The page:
Ruth Brown was probably the second most popular female R&B singer of the early and mid 1950s (right behind Dinah Washington). Her magnificent voice could "sell" a song (sometimes in spite of the song itself), and, with the greatest number of singles issued by a female singer on the Atlantic label, she made trip after trip to the R&B charts. In fact, Atlantic Records was sometimes referred to as "The House That Ruth Built."
Ruth Weston was born in Portsmouth, Virginia in 1928. Since her father, a Methodist clergyman, directed the church choir, it's no surprise that Ruth grew up influenced by church music. In spite of this, she found herself drawn to secular music, revering Billie Holiday and Ella Fitzgerald. Practicing popular music proved a challenge, since her father forbade it in the house. But practice she did, and ended up singing at local USO clubs during World War 2 (she could get away with this because her father worked nights at a shipyard). While her mother eventually reconciled herself to Ruth's music, her father, sadly, never did.
Some servicemen chipped in to send Ruth to New York to compete in the famed Wednesday night amateur show at the Apollo Theater. While Ruth was terrified to be on the big stage in front of one of the toughest audiences in the world, she walked away with first prize (the unbelievable sum of $15).
In the mid-40s, still a teenager, she met and married trumpeter/vocalist Jimmy Brown. They appeared together singing duets as "Brown & Brown," although after a while, Jimmy Brown seems to have disappeared for a time.
Initially Ruth started out copying her idol Billie Holiday. We're not talking about basing her act on Holiday's, but actually copying it, note for note and gesture for gesture. One night, Billie herself caught the act and was not amused. After ranting and raving for a while, she finally calmed down and told (possibly ordered) Ruth to be herself.
In 1948, she was working at the Frolic Show Bar in Detroit when she was heard by bandleader Lucky Millinder. He hired her as his vocalist, but Ruth only sang with them on a single occasion (after travelling with them and rehearsing for three weeks). They were playing Turner's Arena (in Washington, D.C.), and, when she came off the stage, she went and got some sodas for some of the band. Millinder flew off the handle. Claiming that he was paying her to sing, not be a waitress, he fired her on the spot, refusing to give her any back pay. Ruth was broke and couldn't afford to get back home.
Fortunately the Crystal Caverns were only a few blocks away. The manager of the club, Blanche Calloway (sister of bandleader Cab Calloway), gave her a chance to perform (a week's employment for $35, enough to catch a bus home to Portsmouth). When she became an instant success with the crowds, Blanche not only held her over, but became her manager.
While singing at the Crystal Caverns, Ruth got her big break, although the stories of how it happened are all contradictory. The hero in the piece was local DJ Willis Conover, who heard Ruth and contacted the management of Atlantic Records.
After that, it gets cloudy, one source has Atlantic's Ahmet Ertegun and Herb Abramson contacting Blanche Calloway in October 1948. Blanche convinced them to sign Ruth, although they hadn't heard a note of her singing. Another version has Abramson coming down from New York and, being entranced with Ruth's performance, signing her on the spot. Yet a third version has both Abramson and Ertegun present.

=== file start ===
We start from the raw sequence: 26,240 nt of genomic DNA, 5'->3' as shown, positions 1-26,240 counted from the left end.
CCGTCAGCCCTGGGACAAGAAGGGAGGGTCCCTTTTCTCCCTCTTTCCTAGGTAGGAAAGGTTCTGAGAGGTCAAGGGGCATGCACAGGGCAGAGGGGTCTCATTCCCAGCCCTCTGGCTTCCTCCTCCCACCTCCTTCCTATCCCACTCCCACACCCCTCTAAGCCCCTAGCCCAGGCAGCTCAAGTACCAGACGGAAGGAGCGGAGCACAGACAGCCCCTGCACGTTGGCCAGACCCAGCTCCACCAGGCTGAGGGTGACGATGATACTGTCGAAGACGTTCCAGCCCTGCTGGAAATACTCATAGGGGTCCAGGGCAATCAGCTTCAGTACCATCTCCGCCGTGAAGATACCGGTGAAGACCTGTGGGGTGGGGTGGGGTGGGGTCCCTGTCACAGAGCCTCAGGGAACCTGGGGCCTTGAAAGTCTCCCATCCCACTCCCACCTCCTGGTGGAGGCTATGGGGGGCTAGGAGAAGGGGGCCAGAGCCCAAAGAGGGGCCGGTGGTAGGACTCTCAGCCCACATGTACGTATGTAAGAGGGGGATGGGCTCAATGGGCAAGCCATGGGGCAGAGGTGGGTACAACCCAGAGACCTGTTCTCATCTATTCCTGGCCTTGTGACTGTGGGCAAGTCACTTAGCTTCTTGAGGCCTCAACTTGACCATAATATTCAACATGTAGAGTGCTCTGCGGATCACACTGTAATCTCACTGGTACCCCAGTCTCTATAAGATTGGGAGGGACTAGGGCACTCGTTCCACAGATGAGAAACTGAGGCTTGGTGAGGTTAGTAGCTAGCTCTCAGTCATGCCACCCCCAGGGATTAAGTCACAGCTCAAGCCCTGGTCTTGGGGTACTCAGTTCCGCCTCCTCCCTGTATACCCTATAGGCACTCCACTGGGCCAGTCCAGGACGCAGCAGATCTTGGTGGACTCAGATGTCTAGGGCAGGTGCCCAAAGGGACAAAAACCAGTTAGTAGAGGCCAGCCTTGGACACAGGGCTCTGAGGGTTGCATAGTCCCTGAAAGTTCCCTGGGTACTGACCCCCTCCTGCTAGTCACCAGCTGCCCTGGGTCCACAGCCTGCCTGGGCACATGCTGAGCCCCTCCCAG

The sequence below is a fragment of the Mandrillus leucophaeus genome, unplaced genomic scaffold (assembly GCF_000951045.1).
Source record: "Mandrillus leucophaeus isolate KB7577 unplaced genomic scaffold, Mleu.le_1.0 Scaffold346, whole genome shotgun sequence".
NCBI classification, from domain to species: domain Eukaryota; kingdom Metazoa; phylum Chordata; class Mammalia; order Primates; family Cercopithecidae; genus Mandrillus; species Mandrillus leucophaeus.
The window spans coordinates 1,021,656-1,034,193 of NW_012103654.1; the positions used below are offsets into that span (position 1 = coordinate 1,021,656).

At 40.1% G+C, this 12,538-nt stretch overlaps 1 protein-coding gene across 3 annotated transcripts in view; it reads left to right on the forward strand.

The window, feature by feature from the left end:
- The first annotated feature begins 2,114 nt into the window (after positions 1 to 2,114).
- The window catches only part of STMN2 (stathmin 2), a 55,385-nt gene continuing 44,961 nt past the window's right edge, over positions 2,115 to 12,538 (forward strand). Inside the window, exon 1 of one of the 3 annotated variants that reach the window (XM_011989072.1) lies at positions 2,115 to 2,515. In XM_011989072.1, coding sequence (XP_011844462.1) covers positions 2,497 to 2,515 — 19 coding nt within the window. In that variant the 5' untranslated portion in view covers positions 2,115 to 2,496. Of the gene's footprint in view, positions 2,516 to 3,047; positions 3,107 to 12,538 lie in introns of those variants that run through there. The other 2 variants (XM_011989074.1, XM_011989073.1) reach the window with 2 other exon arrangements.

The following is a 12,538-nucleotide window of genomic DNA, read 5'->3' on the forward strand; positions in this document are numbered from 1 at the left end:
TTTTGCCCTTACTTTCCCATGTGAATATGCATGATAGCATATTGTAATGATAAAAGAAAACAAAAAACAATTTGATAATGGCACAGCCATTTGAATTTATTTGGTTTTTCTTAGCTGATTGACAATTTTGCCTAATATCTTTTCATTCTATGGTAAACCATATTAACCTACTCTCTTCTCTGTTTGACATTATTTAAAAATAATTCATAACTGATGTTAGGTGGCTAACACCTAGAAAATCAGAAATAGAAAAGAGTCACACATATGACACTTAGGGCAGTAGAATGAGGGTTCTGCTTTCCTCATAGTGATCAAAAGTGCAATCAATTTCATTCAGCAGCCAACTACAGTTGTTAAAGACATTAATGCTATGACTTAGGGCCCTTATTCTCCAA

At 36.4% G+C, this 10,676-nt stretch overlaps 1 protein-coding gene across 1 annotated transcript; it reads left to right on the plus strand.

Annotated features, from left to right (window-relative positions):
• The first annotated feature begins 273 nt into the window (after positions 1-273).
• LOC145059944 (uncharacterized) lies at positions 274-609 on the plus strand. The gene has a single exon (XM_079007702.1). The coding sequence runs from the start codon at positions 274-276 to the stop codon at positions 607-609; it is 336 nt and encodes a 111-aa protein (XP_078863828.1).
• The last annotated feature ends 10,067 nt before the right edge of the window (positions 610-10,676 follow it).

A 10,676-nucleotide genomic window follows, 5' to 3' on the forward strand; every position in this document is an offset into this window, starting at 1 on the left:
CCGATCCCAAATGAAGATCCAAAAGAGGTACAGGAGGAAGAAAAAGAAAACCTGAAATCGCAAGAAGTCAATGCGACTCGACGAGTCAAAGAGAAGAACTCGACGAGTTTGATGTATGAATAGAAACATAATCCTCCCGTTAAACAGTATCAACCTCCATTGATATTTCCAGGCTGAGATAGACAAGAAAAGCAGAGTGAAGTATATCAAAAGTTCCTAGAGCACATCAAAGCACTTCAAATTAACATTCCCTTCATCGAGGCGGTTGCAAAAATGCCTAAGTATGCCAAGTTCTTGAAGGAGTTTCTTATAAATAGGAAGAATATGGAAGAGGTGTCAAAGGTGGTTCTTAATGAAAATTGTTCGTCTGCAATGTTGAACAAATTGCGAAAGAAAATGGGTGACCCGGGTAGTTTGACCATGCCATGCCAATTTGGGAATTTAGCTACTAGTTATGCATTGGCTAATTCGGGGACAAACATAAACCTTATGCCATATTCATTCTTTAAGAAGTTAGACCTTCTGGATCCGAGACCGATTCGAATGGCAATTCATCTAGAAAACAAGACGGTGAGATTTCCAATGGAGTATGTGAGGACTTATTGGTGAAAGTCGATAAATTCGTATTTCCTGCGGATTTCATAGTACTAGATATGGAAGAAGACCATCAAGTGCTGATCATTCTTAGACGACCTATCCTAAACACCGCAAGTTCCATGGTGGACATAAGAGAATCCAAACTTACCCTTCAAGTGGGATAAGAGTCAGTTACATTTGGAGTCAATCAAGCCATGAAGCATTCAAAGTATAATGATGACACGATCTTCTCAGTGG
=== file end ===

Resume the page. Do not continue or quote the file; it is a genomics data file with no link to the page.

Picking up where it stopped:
Jazz enthusiasts Ertegun and Abramson had started Atlantic Records in late 1947, and the fledgling label had had a couple of hits with Tiny Grimes' "Midnight Special" and Stick McGhee's "Drinkin' Wine Spo-Dee-O-Dee." However, at this point, Atlantic still lacked a "star."
Ruth had to finish out her time at the Crystal Caverns, which had stretched from one week to sixteen. At this time, her husband, Jimmy Brown, resurfaced, never giving a convincing explanation of where he'd been. As a favor to Ruth, Blanche put Jimmy in the Crystal Caverns band.
Both an Atlantic recording session and an appearance at the Apollo Theater were arranged in New York for November 1948, and they departed in late October. Blanche and Ruth had originally planned to take the train, but with Jimmy now around, they decided to drive. Tragically, in Pennsylvania, they were involved in a serious car accident, which hospitalized Ruth for months. Atlantic, which really had high hopes for Ruth, paid all her hospital bills. Finally, on May 25, 1949, she showed up for her first session, at the Apex Studios, although still on crutches.
But what a session! Coincidentally, Eddie Condon's Orchestra was in the studio recording another project and stayed on to back up Ruth. One of the songs from that session, SO LONG, was Ruth's first hit, reaching #4 on the R&B charts. It wasn't her last, though; Ruth Brown would end up placing 24 of her Atlantic tunes on the R&B charts (6 of them also making the Pop charts). Jimmy Brown even had some recordings on his own for Atlantic (as Jimmy Earle): BIG RED BLUES and MY LOVE IS TRUE were issued in late 1949.
Along the way, Atlantic acquired some masters by Brown & Brown. They had been recorded years earlier, and were never released by Atlantic at the time. One of these tunes that has subsequently seen the light of day is HEY PRETTY BABY, a blatant rip-off of CALDONIA. In a way, it's a shame this lively duet was never released at the time, since it's quite good.
Ruth's next release, I'LL GET ALONG SOMEHOW, was a cover of the Larry Darnell's hit. It was originally issued as the singing part only (with ROCKING BLUES on the flip). However, in order to better compete with Darnell's version, it was reissued with Darnell's recitation on side 2. (The recitation, originated by performer Bobby Marshall, began "Yes, you're way up on top now, and you want to be free"). While Ruth was using the song in her stage act at the time, and in spite of the "tear in her voice" delivery, Darnell's version was such a monster hit that her cover didn't even chart.